Foot and ankle issues are two of the most common medical problems that Americans face every year. The elderly, in particular, are the most to complain about pain, stiffness, swelling, or various deformities, and physicians diagnose them for having minor foot conditions like corns, athlete’s foot, bunions, flat feet, ingrown nails, and warts.
The elderly are at higher risk of injuries and bone fractures because they lose muscle mass and bone strength due to aging. Their problem with retaining balance and clear vision doesn’t help them prevent these injuries either.
Here are some of the most common foot and ankle injuries in the elderly:
1. Ankle Sprain
Ligaments or the bands of connective tissue that support the joints between bones are essential to providing the elderly with stability and strength. Ligaments keep the joint in the ankle from moving too far from side to side, so when a sprain occurs, it’s an indication that one or more ligaments are stretched or torn.
High ankle sprains affect the syndesmotic ligament that runs from the knee down to the ankle. While a lot of sprains are minor and can easily be healed with ice and rest, persisting pain and swelling needs the help of a physician.
When left untreated, moderate and severe sprains can weaken the ankle over time. It can also cause repeated sprains or result in other ankle injuries. Ultimately, this sprain can cause arthritis.
2. Achilles Tendonitis and Tear
The largest tendon in the body, the Achilles, connects two primary calf muscles to the bone in the heel. This tendon runs lengthwise down to the back of the ankle, which is particularly susceptible to inflammation due to overuse.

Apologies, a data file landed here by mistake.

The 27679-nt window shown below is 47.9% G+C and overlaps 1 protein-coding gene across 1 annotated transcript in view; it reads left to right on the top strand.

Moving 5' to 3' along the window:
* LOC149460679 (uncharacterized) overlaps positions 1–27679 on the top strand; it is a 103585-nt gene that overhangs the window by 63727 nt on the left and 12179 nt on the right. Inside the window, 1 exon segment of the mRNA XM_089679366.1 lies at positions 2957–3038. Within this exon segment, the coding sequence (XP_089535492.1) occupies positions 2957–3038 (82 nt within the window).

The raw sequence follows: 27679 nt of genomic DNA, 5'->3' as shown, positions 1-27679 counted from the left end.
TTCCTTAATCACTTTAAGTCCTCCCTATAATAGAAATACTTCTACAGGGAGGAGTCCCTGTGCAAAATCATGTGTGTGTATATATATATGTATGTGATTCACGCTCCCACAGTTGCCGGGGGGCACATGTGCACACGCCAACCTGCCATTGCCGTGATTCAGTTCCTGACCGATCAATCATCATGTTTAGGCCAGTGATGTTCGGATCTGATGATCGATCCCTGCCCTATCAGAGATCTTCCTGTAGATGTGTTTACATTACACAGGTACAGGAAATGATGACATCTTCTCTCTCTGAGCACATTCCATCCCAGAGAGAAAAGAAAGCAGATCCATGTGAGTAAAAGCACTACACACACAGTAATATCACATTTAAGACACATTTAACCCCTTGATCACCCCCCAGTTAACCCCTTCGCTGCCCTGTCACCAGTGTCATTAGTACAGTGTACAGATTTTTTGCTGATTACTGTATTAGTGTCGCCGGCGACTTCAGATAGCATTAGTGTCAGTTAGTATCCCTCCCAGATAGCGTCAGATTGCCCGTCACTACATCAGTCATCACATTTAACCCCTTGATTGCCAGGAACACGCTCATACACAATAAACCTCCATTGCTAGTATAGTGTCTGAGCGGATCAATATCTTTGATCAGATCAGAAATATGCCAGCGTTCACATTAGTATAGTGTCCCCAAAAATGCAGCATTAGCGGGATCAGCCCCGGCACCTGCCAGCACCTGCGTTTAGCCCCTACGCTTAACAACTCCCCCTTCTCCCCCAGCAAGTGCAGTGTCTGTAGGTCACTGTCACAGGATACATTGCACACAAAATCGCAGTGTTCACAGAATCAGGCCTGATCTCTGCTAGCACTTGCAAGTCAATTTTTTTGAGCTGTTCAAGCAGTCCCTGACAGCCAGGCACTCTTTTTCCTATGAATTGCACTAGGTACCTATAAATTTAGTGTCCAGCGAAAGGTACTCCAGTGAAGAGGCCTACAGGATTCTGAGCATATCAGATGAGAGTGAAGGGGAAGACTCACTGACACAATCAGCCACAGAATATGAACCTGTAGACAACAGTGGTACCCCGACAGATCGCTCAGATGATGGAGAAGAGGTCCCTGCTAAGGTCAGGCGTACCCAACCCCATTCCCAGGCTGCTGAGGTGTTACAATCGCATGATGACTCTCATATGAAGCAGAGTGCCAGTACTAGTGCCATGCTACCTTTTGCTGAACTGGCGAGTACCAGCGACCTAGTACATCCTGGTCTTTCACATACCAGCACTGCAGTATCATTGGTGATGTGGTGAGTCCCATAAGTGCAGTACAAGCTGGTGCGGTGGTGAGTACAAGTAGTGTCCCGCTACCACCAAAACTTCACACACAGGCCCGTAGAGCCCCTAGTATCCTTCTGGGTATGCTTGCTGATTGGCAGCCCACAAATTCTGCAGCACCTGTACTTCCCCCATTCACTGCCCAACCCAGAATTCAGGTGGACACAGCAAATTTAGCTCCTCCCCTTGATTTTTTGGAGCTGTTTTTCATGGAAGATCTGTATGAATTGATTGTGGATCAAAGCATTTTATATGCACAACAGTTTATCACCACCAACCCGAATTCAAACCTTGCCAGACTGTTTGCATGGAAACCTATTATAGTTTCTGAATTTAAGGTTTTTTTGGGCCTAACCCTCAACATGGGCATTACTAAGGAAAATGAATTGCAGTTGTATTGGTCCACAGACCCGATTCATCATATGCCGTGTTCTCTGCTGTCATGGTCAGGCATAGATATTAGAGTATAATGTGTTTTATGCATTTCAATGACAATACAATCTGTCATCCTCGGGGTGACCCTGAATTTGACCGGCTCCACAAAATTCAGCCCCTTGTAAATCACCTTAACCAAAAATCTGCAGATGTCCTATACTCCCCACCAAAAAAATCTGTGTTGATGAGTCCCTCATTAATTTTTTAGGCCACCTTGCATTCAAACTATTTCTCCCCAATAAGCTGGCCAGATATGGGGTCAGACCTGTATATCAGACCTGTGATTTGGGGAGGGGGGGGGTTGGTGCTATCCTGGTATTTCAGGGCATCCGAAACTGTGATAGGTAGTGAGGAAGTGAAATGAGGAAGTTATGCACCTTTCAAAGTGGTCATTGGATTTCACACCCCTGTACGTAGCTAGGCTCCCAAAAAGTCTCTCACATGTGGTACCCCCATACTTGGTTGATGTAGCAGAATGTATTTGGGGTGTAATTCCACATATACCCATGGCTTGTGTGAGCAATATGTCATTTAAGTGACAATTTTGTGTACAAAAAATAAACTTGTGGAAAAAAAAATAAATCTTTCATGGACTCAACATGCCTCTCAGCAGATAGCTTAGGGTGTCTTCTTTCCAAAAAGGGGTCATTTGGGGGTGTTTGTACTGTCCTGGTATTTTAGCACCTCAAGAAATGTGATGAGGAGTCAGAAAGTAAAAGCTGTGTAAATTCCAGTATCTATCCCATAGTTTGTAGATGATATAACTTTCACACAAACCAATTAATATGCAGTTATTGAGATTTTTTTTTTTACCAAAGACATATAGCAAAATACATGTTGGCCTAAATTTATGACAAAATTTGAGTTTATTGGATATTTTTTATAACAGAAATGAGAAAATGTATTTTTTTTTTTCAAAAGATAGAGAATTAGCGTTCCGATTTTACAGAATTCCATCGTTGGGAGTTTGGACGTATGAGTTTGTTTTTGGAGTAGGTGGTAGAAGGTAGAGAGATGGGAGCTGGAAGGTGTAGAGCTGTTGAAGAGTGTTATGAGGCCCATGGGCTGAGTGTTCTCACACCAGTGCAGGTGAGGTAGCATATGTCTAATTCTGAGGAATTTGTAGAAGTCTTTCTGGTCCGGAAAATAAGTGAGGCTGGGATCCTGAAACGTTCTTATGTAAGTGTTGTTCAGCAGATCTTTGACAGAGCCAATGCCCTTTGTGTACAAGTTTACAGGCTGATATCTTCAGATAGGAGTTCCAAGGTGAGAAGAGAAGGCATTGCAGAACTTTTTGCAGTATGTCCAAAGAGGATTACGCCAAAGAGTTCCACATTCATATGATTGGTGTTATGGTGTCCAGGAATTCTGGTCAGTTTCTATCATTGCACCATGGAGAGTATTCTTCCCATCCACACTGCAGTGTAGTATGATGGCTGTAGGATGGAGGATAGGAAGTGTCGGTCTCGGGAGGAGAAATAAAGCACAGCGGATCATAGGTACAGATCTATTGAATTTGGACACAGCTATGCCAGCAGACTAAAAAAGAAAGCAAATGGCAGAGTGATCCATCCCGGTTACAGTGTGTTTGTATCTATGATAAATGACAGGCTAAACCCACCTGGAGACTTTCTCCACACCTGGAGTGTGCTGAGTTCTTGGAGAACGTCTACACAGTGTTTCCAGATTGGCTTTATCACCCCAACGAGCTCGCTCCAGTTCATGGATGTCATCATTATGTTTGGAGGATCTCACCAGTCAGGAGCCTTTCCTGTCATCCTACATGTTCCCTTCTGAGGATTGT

Older people who suffer from Achilles tendonitis are more prone to developing Achilles tear or a full rupture. That is because inflammation and damage build up over time. This injury can also happen because of sudden trauma.
If someone hears a popping noise or sensation then experiences heel pain after jumping, this indicates that the Achilles tendon may have ruptured. A specialist in foot and ankle treatment can help identify the nature and extent of the injury through a physical examination and an MRI.
3. Ankle Fracture
A bone fracture in the ankle results from a traumatic injury or impact, an even bigger ankle problem compared with small stress fractures that develop in the feet. A bone fracture is a very different injury from an ankle sprain, but many patients often confuse the two, especially when they only self-diagnose.
Whether an ankle fracture is in only one or more bones and has pain, bruising, swelling, blistering, deformity, or other symptoms, it needs immediate care. It is a severe injury that requires the attention of an orthopedic ankle specialist.
If a bone is protruding from the skin, the injury needs to be addressed quickly to prevent the risk of infection.
There are many foot and ankle injuries that the elderly are most susceptible to. Some of them may be minor and easily treated, while others can be major injuries requiring immediate medical care. Either way, it only indicates how much care the elderly need, especially to prevent delicate and serious situations such as these.
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